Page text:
If malestream writing in Gujarat seldom mirrors its everyday truths, do the women risk unpleasantness? Kothari’s introduction builds upon such premises and leads the reader to a trajectory of women writers from the beginning of the twentieth century to the present day, starting with the journal entries of a dancer at the end of the nineteenth century, to the journal entries of an academic woman at the end of the twentieth century. The wide range of stories and fictional excerpts show how Gujarati women inhabit their fictional worlds. The trajectory hints at an imperceptible shift from muffled voices to more candid ways of being, and yet it never loses completely the middle-class genteelness that characterizes literary discourses in Gujarat.
Rita Kothari teaches at St. Xavier’s College, Ahmedabad. Her publications on literary sociology of Gujarat and translation include Translating India, Modern Gujarati Poetry: A Selection, Coral Island: Poems by Niranjan Bhagat, Angaliyat (a Gujarati Dalit novel). Her forthcoming book is Stigmatised Identities: The Sindhis of Gujarat.
A Dalit, a Buddhist and a feminist: Urmila Pawar's self-definition as all three identities informs her stories about women who are brave in the face of caste oppression, strong in the face of family pressures, defiant when at the receiving end of insult, and determined when guarding their interests and those of their sisters. Using the classic short story form with its surprise endings to great effect, Pawar brings to life strong and clever women who drive the reader to laughter, anger, tears or despair. Her harsh, sometimes vulgar and hard- hitting language subverts another stereotype - that of the soft-spoken woman writer. Pawar's protagonists may not always be Dalit, and the mood not always one of anger, but caste is never far from the context and informs the subtext of each story. As critic Eleanor Zelliot notes, there is 'tucked in every story, a note about a Buddhist vihara or Dr Ambedkar.... All her stories come from the Dalit world, revealing the great variety of Dalit life now.'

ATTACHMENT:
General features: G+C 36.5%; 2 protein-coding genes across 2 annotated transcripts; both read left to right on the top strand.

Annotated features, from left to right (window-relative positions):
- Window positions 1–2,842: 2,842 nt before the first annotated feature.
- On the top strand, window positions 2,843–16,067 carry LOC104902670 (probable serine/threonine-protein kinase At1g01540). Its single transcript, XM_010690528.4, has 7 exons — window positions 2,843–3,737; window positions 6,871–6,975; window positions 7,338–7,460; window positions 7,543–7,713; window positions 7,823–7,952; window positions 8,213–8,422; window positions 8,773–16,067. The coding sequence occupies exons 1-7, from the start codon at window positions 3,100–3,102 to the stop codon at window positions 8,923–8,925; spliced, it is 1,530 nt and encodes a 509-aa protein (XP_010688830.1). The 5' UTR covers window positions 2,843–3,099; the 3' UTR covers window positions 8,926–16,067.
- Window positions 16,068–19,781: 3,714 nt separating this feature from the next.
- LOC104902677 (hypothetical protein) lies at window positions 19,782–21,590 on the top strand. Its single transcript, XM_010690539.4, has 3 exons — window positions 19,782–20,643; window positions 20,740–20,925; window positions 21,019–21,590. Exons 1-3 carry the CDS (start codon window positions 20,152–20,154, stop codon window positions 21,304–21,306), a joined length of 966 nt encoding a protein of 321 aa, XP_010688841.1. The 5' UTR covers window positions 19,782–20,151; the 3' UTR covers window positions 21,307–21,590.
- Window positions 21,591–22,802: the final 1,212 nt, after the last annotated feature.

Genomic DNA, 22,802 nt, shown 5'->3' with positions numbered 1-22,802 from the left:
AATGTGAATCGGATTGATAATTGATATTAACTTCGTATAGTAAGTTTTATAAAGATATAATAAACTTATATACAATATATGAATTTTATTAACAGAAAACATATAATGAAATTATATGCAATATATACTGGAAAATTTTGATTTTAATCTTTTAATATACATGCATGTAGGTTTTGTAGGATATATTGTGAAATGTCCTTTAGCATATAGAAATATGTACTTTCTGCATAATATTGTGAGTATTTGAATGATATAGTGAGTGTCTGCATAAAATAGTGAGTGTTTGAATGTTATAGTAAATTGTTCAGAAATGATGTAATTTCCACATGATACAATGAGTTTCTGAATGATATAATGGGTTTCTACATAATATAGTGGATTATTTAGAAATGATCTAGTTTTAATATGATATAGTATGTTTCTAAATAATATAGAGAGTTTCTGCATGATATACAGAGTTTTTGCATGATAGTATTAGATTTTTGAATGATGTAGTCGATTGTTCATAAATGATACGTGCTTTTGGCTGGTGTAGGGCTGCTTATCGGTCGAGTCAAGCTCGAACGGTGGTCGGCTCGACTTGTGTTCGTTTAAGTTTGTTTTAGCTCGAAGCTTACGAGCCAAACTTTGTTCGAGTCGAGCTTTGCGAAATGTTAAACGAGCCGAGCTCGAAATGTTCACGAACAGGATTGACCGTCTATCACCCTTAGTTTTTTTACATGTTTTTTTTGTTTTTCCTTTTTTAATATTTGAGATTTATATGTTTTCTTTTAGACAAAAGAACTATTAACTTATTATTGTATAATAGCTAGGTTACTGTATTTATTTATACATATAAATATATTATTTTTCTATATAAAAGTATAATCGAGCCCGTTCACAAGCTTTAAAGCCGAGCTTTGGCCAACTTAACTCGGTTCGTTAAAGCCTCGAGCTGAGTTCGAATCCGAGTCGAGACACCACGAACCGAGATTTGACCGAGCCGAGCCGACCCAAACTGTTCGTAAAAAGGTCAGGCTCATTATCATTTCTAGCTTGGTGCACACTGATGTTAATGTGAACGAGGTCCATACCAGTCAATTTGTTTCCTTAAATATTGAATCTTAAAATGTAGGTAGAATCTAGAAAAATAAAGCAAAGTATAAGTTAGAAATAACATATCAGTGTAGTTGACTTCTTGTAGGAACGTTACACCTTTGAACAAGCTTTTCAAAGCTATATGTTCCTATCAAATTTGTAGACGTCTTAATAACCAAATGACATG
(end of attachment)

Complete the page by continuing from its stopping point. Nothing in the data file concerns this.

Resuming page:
"The book gives a wide range of material on one of the important struggles of feminism in India." -- Gail Omvedt, The Hindu
Set in late 19th century Assam, The Bronze Sword of Tengphakhri Tehsildar is the heroic tale of a Bodo freedom fighter who was, arguably, the first woman revenue collector in British India. It was Indira Goswami's last work of fiction and this is the first-ever English edition, powerfully and sensitively translated from the Assamese by Aruni Kashyap.
"Indira Goswami is one of the pre-eminent literary figures in India and a woman of remarkable courage and conviction... She has also been an important voice in championing women's causes, and has done much to highlight the plight of widows. [She] is one of those rare figures whose achievements as a writer are closely paralleled by their accomplishments as a social and political activist." - Amitav Ghosh
Be transported into dystopian cities and alternate universes.
Hang out with unicorns, cyborgs and pixies.